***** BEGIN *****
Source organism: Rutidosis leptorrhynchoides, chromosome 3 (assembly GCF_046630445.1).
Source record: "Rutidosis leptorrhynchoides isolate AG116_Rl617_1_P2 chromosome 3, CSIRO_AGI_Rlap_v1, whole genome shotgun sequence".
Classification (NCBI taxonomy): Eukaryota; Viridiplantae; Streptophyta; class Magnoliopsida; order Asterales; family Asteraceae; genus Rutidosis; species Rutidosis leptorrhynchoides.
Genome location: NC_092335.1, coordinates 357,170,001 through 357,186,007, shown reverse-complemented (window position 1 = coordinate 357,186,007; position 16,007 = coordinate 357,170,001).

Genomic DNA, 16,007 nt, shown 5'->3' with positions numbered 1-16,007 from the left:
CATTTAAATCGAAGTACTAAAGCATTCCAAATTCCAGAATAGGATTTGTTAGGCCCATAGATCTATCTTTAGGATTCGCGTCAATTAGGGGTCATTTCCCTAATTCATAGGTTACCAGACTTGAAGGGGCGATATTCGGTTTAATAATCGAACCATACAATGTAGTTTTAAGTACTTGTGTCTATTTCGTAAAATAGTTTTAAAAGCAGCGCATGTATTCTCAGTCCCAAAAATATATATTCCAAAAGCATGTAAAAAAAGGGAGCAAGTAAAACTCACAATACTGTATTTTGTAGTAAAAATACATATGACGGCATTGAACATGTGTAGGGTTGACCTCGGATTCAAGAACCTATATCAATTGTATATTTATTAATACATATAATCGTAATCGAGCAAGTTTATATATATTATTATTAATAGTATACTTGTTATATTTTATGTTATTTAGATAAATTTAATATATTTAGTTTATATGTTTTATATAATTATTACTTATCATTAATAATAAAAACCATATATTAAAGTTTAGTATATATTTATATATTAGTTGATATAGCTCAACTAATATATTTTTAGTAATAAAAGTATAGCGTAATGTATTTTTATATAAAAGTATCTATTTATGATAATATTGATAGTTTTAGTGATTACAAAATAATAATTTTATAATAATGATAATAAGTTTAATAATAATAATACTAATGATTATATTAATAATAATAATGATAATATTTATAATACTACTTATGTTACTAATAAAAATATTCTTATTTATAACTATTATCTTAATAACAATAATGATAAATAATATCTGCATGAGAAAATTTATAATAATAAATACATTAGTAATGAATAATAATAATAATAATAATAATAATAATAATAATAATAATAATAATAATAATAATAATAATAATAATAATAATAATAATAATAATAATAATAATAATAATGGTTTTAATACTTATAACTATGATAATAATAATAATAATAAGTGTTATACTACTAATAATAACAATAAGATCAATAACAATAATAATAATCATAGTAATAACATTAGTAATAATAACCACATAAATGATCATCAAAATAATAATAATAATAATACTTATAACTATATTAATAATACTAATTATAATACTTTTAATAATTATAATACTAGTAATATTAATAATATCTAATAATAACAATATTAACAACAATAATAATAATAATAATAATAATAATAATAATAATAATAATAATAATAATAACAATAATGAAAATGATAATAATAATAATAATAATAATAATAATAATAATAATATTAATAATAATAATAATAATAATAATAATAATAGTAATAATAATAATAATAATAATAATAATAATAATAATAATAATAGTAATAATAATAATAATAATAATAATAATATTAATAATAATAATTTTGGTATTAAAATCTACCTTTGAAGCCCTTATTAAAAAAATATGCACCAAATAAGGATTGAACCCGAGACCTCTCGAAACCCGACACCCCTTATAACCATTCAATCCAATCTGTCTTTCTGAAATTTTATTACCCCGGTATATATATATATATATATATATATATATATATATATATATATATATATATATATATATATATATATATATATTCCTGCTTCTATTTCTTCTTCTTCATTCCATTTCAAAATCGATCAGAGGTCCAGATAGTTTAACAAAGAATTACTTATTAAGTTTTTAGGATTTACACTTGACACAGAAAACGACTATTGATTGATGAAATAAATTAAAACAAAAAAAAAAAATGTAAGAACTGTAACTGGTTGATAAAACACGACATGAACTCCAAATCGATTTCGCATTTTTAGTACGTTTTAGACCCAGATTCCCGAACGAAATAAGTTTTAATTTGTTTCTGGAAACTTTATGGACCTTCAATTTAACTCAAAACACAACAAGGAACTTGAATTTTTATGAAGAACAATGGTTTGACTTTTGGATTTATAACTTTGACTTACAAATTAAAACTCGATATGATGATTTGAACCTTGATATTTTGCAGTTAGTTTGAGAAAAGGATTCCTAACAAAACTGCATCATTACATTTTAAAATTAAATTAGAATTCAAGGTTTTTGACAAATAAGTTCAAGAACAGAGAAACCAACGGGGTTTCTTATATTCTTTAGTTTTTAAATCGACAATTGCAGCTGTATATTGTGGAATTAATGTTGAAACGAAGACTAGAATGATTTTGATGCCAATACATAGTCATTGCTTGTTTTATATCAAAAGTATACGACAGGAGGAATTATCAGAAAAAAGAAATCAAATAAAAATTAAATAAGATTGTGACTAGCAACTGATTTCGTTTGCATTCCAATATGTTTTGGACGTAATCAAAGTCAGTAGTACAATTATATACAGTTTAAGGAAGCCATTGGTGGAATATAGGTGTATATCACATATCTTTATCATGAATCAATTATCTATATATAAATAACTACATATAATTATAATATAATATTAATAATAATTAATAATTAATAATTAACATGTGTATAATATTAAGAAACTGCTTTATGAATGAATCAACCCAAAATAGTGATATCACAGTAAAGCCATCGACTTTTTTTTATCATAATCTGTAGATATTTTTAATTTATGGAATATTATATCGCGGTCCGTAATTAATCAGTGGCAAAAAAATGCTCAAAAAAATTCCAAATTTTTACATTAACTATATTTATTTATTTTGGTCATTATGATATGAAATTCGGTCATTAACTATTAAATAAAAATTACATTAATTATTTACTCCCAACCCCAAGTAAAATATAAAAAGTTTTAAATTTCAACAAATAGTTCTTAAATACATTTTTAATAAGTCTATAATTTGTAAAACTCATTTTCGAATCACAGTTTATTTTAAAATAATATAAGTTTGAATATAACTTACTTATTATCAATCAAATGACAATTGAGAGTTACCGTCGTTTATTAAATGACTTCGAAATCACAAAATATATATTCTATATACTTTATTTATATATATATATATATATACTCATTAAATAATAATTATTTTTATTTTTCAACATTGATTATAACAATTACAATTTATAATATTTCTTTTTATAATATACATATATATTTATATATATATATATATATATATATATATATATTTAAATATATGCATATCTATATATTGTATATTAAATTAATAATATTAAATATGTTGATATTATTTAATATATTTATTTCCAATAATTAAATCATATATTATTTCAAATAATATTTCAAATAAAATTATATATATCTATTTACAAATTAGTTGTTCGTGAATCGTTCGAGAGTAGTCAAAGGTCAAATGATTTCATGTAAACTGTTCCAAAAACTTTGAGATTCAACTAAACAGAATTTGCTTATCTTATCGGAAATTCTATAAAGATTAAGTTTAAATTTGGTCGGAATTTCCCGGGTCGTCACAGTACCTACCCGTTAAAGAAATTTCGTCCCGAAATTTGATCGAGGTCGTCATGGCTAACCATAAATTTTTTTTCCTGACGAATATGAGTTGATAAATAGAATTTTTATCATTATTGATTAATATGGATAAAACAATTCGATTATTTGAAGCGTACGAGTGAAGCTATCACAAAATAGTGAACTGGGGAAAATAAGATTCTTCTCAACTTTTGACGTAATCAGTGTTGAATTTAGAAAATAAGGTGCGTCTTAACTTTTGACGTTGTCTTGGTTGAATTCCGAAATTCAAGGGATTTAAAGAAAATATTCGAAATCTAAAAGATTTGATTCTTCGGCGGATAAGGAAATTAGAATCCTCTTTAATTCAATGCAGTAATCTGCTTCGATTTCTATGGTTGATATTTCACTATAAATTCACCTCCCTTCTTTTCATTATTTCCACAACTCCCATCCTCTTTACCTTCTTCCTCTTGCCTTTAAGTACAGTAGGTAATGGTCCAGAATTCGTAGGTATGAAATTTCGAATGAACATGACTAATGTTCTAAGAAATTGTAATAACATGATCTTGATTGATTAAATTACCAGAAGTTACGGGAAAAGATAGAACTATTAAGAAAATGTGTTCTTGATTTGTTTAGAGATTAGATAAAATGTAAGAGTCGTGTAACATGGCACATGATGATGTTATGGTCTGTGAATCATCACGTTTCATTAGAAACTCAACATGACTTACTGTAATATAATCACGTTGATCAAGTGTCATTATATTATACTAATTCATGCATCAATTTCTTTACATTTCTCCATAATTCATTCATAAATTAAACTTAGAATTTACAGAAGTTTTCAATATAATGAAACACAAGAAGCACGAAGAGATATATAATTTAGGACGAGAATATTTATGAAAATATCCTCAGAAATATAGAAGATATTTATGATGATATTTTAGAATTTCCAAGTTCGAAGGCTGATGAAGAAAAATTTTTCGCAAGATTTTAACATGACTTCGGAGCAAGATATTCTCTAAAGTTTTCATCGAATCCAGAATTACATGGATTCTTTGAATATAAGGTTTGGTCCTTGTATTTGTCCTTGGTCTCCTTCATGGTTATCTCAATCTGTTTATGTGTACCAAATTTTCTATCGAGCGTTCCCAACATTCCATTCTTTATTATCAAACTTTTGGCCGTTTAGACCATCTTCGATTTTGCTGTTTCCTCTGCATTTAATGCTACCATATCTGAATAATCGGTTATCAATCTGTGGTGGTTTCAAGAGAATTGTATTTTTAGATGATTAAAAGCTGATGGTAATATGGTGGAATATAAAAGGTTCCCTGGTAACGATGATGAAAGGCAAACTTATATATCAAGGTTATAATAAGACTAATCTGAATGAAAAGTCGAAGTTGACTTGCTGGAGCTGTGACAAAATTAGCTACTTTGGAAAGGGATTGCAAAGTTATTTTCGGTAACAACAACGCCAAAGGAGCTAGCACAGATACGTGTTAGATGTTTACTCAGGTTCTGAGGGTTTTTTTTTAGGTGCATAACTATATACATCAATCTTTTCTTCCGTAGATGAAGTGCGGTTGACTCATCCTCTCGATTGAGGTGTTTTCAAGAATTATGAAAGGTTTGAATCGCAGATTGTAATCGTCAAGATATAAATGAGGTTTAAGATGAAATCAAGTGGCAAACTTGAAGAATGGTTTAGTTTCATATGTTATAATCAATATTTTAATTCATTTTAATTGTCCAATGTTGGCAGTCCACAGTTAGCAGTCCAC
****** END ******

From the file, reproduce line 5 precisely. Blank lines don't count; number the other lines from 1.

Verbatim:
Genomic DNA, 16,007 nt, shown 5'->3' with positions numbered 1-16,007 from the left: